The following is an excerpt from Interpreting the Gospel of John, 2nd edition, by Gary Burge.
The authorship of the Fourth Gospel is notoriously difficult to decipher, and yet it is an intriguing mystery because this Gospel, unlike the other three Gospels, gives us hints about its author. Three positions generally represent today’s terrain:
1. The Gospel was written by John the son of Zebedee, one of the twelve apostles. This is the traditional position, but most who hold to it must admit that at some point later editors came along and completed at least the final chapter. John 21:20–23 seems to refer to the death of “John” (if this is John mentioned here), and 21:24 uses plural pronouns (“and we know that his witness is true”), pointing to other writers who had a hand in the final draft of the Gospel.
2. The Gospel was a production of a community of Christians who possessed the Synoptic Gospels and perhaps some of Paul’s writings. They used some of these ancient stories about Jesus, reshaped most, and supplemented them based on traditions about Jesus that stemmed from the community’s “founder.” Their aim was to bring the reality of Jesus into their own experiences in the Hellenistic world. This drama was their retelling of the Jesus saga in a way that spoke to their own circumstances.
3. The Gospel was a devotional treatise penned by a pious believer in the second century who wrote many of his own experiences back into the life of Jesus. Much like the authors of the apocryphal Acts of John or Gospel of Thomas, the author of John reveals mysteries into the deeper truths about Christ. Above all, many of these Johannine stories were culled from religious accounts in the Greek and Roman world.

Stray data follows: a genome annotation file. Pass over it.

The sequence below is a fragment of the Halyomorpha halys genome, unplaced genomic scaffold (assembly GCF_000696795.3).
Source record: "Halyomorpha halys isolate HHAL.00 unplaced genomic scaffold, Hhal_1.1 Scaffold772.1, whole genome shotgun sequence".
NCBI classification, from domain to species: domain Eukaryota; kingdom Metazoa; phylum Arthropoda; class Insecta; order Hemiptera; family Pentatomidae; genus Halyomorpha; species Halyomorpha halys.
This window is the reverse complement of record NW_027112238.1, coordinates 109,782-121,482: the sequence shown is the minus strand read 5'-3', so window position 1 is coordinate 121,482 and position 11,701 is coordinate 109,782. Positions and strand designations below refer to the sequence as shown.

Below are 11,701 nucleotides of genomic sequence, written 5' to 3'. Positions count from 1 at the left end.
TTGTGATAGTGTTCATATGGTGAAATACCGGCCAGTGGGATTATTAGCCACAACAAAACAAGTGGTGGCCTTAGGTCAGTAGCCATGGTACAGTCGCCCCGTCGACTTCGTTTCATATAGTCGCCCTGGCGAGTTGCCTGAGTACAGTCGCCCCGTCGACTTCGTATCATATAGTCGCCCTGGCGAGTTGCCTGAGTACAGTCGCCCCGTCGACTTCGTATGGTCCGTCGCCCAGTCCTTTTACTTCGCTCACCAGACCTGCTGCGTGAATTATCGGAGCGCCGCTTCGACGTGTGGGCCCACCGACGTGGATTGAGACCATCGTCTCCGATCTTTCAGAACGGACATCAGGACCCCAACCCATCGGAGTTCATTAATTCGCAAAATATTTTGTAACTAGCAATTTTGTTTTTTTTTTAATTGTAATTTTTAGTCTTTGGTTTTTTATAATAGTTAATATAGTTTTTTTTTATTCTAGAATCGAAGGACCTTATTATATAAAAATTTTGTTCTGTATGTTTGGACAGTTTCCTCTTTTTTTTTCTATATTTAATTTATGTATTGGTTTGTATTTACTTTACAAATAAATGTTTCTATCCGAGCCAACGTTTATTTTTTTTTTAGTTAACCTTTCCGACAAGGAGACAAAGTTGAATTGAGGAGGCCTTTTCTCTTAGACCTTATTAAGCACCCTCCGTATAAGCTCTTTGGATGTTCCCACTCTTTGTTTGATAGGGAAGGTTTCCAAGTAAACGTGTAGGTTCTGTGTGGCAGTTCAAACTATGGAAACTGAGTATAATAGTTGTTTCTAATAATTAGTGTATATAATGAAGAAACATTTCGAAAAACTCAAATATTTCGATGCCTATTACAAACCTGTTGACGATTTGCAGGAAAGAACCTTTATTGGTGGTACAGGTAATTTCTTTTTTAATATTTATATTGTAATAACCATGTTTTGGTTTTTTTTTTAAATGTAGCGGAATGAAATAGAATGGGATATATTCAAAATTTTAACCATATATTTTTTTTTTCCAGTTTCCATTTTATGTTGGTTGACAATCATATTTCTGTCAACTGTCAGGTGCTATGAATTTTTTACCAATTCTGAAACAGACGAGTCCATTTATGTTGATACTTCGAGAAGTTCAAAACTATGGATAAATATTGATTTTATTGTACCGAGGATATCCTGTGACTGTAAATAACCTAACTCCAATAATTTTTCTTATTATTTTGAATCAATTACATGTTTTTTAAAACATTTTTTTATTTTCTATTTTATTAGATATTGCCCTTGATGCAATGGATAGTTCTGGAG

…How do we determine the authorship of a document almost two thousand years old? First, we look inside it for internal evidence of the author’s hand. Second, we examine what other writers not far removed from John had to say. This is external evidence, and in the case of the Fourth Gospel there is an abundance of it. Our task, then, is to sift the clues from these sources to see if we can accumulate sufficient evidence for the author’s identity. This is really an exercise in detective work. Legends surrounded most famous ancient documents. We need to discern which bits of evidence we can trust.
©2013 by Gary Burge. Published by Baker Academic. Unauthorized use of this material without express written permission is strictly prohibited.
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